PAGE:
Even without the projection of a single metanarrative, twelve of the thirteen chapters are written from the scientific consensus position, as supported by National Science Education Standards (National Research Council 1996) and by science organizations (AAAS 1990, 1993), that evolution is the cornerstone of the biological sciences and that teaching biology without evolution is a mismanagement of the science curriculum.
The first third of the book looks at the history, sociology, and politics of teaching evolution as viewed from outside of the classroom. The second third of the book shifts argumentation. Here the authors either present an argument for a particular position, such as teaching creationism or evolution, or they dissect the arguments that others have employed. Within this second portion of the book is a chapter presenting a creationist perspective on teaching evolution, notably the only chapter not reflecting the views of national and international science organizations. Finally, the last third views the professional and personal nature of the evolution/creationism controversy through the lens of teacher and student. These chapters describe the impact of the controversy in classrooms and recommend ways of dealing with it, such as insisting on respectful interpersonal relationships, particularly with students who may have creationist beliefs.
Beginning the first third of the book, Randy Moore and Michael Ruse examine the historic politics that led to the modern controversy. Moore describes the social discord between evolution and creationism as it was expressed in the late 19th century and in early 20thcentury politics. In the second half of the chapter, he answers some questions that teachers have about the legal boundaries to teaching evolution (or creationism) in public schools.
Ruse writes specifically about "Christianity" and "Darwinism," emphasizing the contrasting epistemologies that define the modern evolution/creationism controversy. He challenges contemporary polarized debates about science and religion, referring to such conflicts as remnants of the 19th century. Using Richard Dawkins, a biologist and vocal atheist, as a focus, Ruse describes how arguments from the extreme ends of the belief spectrum — such as arguments between evolutionary dogmatists and fundamentalist creationists — anchor science and religion to a common, confrontational center point.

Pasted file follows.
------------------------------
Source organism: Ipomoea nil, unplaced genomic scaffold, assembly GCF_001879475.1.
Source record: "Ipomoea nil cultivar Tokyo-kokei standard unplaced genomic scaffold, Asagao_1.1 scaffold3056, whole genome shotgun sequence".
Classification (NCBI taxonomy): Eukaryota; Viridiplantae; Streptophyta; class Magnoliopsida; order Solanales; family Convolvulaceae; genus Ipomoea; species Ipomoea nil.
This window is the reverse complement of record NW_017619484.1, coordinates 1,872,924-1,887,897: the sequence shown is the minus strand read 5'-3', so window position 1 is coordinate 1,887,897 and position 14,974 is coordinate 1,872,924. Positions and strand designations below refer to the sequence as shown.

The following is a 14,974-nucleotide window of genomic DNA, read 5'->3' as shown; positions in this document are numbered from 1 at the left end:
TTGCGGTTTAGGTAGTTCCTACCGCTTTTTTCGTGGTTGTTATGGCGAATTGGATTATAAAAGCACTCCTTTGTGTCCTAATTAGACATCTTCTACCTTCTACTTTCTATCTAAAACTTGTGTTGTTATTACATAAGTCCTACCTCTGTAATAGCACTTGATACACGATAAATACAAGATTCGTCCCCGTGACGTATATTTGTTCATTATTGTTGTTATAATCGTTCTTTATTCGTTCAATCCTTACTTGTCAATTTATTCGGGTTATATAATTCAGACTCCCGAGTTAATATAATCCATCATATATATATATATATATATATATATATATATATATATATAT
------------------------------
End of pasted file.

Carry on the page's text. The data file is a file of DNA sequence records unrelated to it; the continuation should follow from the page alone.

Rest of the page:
Chapters 4, 5, 6, and 7 shift the reader’s attention toward the argumentation tactics used in the broad conflict between science and religion as well as strategies used by proponents within specific domains, such as creationists. David Mercer conducts a highly philosophical examination of the conflict between science and religion, criticizing the tendency to oversimplify the nature of both science and religion. Media sources and public science particularly are chastised for giving such oversimplified representations. Mercer recommends that we talk about science and religion in a more humanistic way that is representative of the manner in which the controversy is lived and that we think about the science curriculum through an inclusive social context that he calls "science studies" (p 53).
Robert Pennock traces the emergence of "intelligent design" (ID) creationism in schools and specifically focuses upon the ID proponents’ argument to "teach the controversy" of biological evolution in science classrooms, dissecting, by way of example, a video developed by ID advocates intended to show teachers how to legally "teach the controversy about Darwin." Pennock describes the ID argument as "smoke and mirrors," contending that the ID argument intentionally and strategically neglects science in order to promote its non-scientific goals. In the concluding remarks, his perspective on the debate is clear: teach real science.